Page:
The Digital Journalist
© Steve Liss
"No Place for Children: Voices From Juvenile Detention"


Holkan, a 16-year-old charged with murder, with a tattoo in memory of his older brother who was slain in gang violence.

"I don't know if I really did it or my friend did it. I don't know which bullet got to his head."

Police think that it was a bullet from 16-year-old Holkan's 9-millimeter pistol that killed another 16-year-old that Friday night. Both Holkan and his victim were members of gangs, and the local newspaper wrote that the crime "epitomizes the current gang problem in Laredo." But long before his story made headlines, Holkan's life personified the insidious effects of family breakdown and untreated drug addiction. A kid described by former teachers as "happy" and "cooperative" didn't become a poster child for gang crime overnight.

Sometimes seeing your fate is not enough to save you from falling victim to it. In his older brother Juan, who died in a gang fight one year before Holkan's arrest, he could clearly see the potential perils of his surroundings. "He was always in trouble," Holkan remembers. "But he was in Mexico. You wouldn't like to be in jail over there. I would go and visit my brother and, every time, he was always beat up. My mom would always cry."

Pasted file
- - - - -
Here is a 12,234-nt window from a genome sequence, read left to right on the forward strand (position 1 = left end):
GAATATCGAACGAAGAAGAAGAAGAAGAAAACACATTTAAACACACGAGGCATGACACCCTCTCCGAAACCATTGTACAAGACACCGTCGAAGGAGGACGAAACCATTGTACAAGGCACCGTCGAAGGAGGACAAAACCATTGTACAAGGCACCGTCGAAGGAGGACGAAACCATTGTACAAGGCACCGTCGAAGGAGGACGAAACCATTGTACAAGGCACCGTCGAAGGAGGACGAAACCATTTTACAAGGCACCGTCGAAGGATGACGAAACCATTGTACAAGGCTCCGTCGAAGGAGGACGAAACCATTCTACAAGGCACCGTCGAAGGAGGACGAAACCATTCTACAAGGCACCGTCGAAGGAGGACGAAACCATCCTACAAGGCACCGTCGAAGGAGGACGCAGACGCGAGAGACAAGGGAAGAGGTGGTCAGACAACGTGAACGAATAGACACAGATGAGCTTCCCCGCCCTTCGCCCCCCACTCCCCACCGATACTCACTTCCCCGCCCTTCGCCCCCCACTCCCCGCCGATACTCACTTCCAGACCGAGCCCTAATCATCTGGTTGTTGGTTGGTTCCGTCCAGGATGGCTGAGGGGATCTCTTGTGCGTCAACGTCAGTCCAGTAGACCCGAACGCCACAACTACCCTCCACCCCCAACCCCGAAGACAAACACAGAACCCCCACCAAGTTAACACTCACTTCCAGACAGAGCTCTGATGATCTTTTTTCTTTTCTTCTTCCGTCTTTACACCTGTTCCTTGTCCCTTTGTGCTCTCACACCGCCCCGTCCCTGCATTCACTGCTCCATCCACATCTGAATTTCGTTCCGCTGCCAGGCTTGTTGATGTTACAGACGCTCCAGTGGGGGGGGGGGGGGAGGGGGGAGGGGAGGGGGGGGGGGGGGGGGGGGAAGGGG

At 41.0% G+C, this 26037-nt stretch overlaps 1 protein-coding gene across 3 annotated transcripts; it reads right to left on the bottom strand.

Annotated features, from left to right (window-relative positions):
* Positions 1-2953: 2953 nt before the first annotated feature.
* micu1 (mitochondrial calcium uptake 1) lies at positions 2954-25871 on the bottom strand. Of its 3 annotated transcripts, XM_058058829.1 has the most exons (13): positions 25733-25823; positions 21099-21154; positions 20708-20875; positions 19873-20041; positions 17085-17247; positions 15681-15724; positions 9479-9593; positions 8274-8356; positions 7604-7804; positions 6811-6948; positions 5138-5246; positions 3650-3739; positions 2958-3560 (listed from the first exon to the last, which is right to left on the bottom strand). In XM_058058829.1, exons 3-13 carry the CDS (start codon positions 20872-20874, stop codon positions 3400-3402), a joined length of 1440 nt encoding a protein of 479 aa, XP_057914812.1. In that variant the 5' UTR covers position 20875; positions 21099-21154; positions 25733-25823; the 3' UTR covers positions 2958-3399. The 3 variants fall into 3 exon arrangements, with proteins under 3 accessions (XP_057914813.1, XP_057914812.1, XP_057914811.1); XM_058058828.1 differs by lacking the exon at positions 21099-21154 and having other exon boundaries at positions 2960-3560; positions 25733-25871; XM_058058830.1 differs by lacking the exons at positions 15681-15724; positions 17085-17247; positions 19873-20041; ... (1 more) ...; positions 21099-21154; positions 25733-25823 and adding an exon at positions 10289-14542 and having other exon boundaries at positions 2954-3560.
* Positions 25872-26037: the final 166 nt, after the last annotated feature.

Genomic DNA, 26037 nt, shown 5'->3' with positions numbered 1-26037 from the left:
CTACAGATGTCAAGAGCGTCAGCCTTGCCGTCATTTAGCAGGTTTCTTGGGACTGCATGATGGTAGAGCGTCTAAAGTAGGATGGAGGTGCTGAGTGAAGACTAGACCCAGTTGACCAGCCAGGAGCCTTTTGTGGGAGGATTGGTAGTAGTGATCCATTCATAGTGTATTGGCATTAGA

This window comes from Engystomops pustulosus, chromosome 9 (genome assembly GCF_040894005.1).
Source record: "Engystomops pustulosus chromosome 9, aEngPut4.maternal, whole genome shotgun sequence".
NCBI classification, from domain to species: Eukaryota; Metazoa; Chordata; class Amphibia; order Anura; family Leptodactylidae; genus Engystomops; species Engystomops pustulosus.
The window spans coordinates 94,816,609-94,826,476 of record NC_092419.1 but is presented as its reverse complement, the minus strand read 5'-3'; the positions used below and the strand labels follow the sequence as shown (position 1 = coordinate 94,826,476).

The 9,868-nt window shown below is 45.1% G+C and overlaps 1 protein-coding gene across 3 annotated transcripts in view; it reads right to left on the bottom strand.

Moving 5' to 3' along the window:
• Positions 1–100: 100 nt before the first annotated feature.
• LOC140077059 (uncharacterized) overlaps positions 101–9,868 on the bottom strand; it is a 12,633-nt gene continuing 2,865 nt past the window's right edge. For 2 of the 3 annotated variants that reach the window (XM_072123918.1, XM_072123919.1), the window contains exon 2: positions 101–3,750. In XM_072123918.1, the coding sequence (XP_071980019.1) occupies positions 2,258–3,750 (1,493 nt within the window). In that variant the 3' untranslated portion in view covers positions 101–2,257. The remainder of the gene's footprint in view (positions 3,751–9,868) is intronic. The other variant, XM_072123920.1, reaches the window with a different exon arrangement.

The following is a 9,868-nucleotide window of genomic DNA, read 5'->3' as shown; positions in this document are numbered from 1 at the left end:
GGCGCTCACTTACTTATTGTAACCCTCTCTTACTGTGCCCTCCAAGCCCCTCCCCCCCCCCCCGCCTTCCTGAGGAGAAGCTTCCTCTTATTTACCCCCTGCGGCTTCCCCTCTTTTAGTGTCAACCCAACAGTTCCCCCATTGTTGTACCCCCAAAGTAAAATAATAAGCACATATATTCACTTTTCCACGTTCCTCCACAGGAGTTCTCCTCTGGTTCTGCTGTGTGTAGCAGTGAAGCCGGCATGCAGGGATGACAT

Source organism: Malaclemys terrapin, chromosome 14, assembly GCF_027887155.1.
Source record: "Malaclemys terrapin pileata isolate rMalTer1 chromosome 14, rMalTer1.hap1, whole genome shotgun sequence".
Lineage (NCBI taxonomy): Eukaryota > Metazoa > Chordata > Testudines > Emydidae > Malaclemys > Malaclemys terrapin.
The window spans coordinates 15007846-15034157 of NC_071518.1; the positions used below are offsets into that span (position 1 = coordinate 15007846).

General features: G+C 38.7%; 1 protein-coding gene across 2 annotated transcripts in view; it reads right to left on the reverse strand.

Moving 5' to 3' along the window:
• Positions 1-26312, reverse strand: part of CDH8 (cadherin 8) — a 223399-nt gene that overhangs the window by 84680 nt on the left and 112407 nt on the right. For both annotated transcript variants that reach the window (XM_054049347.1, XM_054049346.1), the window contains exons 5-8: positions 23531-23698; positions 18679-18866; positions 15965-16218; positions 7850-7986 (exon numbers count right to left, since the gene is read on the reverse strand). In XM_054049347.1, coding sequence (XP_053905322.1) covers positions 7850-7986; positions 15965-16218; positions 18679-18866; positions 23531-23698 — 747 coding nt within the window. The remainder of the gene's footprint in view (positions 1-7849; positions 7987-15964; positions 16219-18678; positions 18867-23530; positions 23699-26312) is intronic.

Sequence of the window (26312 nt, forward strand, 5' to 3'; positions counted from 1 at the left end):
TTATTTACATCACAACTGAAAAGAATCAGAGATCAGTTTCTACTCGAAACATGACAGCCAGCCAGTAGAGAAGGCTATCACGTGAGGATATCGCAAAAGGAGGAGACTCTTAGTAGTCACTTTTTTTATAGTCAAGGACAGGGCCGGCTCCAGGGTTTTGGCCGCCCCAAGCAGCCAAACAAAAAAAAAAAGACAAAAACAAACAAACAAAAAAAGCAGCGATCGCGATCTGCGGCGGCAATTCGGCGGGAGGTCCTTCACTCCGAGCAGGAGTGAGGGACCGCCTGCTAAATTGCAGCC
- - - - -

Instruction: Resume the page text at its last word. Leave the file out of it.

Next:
By then, Holkan was used to seeing his mom cry. He doesn't remember his dad, who left the family when Holkan was five months old and hasn't been heard from since. His mom, who only made it through the fourth grade, raised the family alone, juggling multiple jobs. At the time of Holkan's crime, she was a cashier at a fast-food restaurant and a janitor at the local mall. She tried to do the best for her youngest son, who suffered from learning disabilities and took special education classes. But he knew the streets and he had a plan for getting away.

Holkan knew he had to get away. "I dropped out of school 'cause I was going to go to a military school in Galveston. I knew if I stayed down here in Laredo, I would be ending up in prison."

He didn't get away in time. Instead, he ended up on Poza Rica Drive that Friday night.

"They were running behind me and I couldn't do anything except shoot. . . . Me and my friend, we both did. The morning after, my mom told me that there was this guy dead and that they were looking for me. I didn't feel right, so I went down to the police station and I turned myself in."

Holkan, who had never been to Juvenile before, was now charged with murder. The prediction that sent him looking to escape his gang-dominated world had come true. "Everything is all my fault 'cause of the people I hanged around with."